Switzerland has sent just under 100 athletes to this year’s Olympic Games, which officially opened on Friday in Athens.
Under the slogan “one team – one spirit”, the team hopes to come away with at least five medals from the Games in the Greek capital.
The 28th Summer Olympics, which this year take place in the country that invented the ancient games, present the Swiss team with many challenges.
At the 2000 Sydney Olympics, the Swiss won a record nine medals – one gold, six silver and two bronze.
But team leader Werner Augsburger is playing down any chance of a repeat performance in Athens.
“It won’t be as easy to do as well as we did in Sydney,” said Augsburger.
The 2004 team is smaller than it has been at previous Olympics, but Swiss athletes will still be competing in 16 disciplines.
And even if the Swiss are not so strong in the mainstream events – despite the presence of 800m runner André Bucher and 800m freestyle swimmer Flavia Rigamonti - the country stands a good chance in the less traditional sports.
All eyes will be on two-times Wimbledon tennis champion Roger Federer, judo champion Sergei Aschwanden, fencer Marcel Fischer, and triathlete Brigitte McMahon.
Other medal hopes include beach volleyball, which has two men’s pairs in the world top ten, and the cycling and show jumping teams.
If the Swiss cannot manage the Sydney tally or even the seven medals won in Atlanta, they will be hoping to avoid the disappointment of the 1992 games in Barcelona, in which they only won one gold medal.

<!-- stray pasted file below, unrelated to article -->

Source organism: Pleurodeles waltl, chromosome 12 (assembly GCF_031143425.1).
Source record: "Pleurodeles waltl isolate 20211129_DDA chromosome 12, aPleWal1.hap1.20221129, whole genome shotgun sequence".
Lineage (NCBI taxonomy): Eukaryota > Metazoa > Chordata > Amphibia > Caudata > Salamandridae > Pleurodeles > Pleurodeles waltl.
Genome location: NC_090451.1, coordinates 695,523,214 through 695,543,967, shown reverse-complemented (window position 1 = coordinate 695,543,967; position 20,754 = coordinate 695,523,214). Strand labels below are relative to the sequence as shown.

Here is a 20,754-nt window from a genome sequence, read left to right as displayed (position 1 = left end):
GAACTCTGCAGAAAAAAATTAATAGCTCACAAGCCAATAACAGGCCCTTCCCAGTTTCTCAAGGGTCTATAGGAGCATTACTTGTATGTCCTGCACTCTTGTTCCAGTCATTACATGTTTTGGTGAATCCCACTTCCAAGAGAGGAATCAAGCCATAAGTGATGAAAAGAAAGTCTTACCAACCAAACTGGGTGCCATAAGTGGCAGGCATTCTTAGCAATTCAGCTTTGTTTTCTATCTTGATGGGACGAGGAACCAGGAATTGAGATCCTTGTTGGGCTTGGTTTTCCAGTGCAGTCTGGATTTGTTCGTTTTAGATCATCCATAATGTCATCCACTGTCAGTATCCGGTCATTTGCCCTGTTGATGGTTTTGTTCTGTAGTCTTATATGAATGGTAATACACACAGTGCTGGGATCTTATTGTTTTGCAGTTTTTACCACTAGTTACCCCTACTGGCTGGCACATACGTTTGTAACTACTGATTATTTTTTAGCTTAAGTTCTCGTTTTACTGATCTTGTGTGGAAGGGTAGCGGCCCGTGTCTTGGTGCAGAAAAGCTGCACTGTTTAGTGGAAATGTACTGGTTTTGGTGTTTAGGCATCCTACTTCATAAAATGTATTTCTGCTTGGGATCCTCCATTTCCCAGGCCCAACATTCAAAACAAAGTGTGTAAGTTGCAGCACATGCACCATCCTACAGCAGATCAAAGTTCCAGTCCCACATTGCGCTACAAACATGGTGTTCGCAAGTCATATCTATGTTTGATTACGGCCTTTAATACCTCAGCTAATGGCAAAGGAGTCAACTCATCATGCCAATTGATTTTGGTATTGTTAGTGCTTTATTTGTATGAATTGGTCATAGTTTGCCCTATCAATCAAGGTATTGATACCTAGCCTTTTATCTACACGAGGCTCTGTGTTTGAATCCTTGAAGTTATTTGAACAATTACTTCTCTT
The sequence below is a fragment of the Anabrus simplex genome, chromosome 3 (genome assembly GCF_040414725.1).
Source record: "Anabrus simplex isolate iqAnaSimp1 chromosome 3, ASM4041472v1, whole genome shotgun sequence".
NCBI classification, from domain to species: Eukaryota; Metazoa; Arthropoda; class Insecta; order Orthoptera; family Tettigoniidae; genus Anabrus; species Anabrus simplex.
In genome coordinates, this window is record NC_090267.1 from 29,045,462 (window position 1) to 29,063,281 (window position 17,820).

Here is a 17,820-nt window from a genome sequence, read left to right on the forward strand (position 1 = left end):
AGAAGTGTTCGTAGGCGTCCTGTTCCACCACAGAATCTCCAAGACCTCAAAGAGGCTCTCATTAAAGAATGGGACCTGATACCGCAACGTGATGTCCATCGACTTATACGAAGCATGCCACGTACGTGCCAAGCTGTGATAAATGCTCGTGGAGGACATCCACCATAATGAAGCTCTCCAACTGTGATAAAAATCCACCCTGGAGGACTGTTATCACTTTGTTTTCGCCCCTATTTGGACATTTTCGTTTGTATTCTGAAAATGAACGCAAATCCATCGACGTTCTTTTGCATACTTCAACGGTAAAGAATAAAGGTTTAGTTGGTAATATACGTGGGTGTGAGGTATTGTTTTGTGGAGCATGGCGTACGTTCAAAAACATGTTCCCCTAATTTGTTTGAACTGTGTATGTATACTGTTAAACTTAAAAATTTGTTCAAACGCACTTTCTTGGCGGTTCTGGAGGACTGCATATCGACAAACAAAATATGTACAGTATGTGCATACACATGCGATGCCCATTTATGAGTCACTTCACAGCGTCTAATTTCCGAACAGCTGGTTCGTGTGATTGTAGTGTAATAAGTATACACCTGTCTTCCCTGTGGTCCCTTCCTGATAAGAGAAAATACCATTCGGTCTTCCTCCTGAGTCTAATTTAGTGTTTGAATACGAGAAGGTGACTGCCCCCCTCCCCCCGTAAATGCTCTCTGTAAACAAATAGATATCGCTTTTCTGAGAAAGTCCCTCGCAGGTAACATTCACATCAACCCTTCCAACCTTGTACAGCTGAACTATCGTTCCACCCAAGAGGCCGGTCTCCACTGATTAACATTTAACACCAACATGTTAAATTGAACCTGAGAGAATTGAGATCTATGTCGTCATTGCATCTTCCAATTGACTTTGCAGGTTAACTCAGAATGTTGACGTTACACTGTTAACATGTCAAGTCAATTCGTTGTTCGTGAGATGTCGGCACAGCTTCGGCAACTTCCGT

The Swiss Olympic Association is this year giving SFr20,000 ($15,000) to each winner of a gold medal, SFr18,000 for silver medals and SFr15,000 for bronze. Smaller sums will be given to those placed fourth to eighth.
The amounts are comparable to those awarded at the Winter Games in Salt Lake City in 2002.
The Swiss team will be presided over by Swiss-Greek Michel Georgiou, who is the Olympic attaché this year.
The athletes are being lodged in three houses in the Olympic Village, although several are staying elsewhere.
The team will have the chance to celebrate any victories in the newly-opened House of Switzerland, situated at the foot of the Acropolis in Athens’ old town.
In total, the budget for the Swiss Olympic adventure is SFr2.69 million, an increase on the SFr2.1 million set aside for Sydney.
Georgiou will be among those taking part in the Swiss Olympic procession at the opening ceremony – a double celebration as it will also be his birthday.
swissinfo, Mathias Froidevaux
The Olympics run from 13-24 August 2004 and include:
28 sports and 37 disciplines.
35 competition venues.
10,500 athletes and 6,000 officials from 202 countries.
99 Swiss athletes – 60 men, 39 women.
The Swiss are hoping for between five and nine medals this year.
Hopes are pinned on: Roger Federer (tennis), Patrick Heuscher/Stefan Kobel (beach volleyball), Sergei Aschwanden (judo), Brigitte McMahon (triathlon), Marcel Fischer (fencing).
Plus: Franco Marvulli/Bruno Risi (track cycling), Christophe Sauser (mountain biking), Markus Fuchs (show jumping).